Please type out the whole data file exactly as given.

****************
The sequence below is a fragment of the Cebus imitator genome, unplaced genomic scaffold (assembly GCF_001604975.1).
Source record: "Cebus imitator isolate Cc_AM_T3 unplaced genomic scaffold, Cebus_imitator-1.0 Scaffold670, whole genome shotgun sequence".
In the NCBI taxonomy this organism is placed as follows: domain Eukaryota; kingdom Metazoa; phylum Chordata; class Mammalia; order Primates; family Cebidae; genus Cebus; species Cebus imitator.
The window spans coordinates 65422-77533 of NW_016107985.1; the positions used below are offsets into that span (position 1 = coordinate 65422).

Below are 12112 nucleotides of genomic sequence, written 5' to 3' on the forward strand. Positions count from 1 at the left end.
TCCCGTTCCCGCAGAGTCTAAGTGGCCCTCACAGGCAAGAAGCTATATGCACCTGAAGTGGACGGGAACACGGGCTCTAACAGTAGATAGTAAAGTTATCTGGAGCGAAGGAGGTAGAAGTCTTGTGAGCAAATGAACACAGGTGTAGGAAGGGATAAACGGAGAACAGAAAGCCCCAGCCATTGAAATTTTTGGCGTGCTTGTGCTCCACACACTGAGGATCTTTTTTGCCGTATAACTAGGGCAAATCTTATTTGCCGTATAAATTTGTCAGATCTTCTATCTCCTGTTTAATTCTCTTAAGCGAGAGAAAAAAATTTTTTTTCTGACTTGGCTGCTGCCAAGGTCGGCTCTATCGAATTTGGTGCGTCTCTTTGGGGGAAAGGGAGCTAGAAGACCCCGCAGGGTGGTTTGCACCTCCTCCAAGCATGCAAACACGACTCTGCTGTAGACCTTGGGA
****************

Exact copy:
The sequence below is a fragment of the Cebus imitator genome, unplaced genomic scaffold (assembly GCF_001604975.1).
Source record: "Cebus imitator isolate Cc_AM_T3 unplaced genomic scaffold, Cebus_imitator-1.0 Scaffold670, whole genome shotgun sequence".
In the NCBI taxonomy this organism is placed as follows: domain Eukaryota; kingdom Metazoa; phylum Chordata; class Mammalia; order Primates; family Cebidae; genus Cebus; species Cebus imitator.
The window spans coordinates 65422-77533 of NW_016107985.1; the positions used below are offsets into that span (position 1 = coordinate 65422).

Below are 12112 nucleotides of genomic sequence, written 5' to 3' on the forward strand. Positions count from 1 at the left end.
TCCCGTTCCCGCAGAGTCTAAGTGGCCCTCACAGGCAAGAAGCTATATGCACCTGAAGTGGACGGGAACACGGGCTCTAACAGTAGATAGTAAAGTTATCTGGAGCGAAGGAGGTAGAAGTCTTGTGAGCAAATGAACACAGGTGTAGGAAGGGATAAACGGAGAACAGAAAGCCCCAGCCATTGAAATTTTTGGCGTGCTTGTGCTCCACACACTGAGGATCTTTTTTGCCGTATAACTAGGGCAAATCTTATTTGCCGTATAAATTTGTCAGATCTTCTATCTCCTGTTTAATTCTCTTAAGCGAGAGAAAAAAATTTTTTTTCTGACTTGGCTGCTGCCAAGGTCGGCTCTATCGAATTTGGTGCGTCTCTTTGGGGGAAAGGGAGCTAGAAGACCCCGCAGGGTGGTTTGCACCTCCTCCAAGCATGCAAACACGACTCTGCTGTAGACCTTGGGA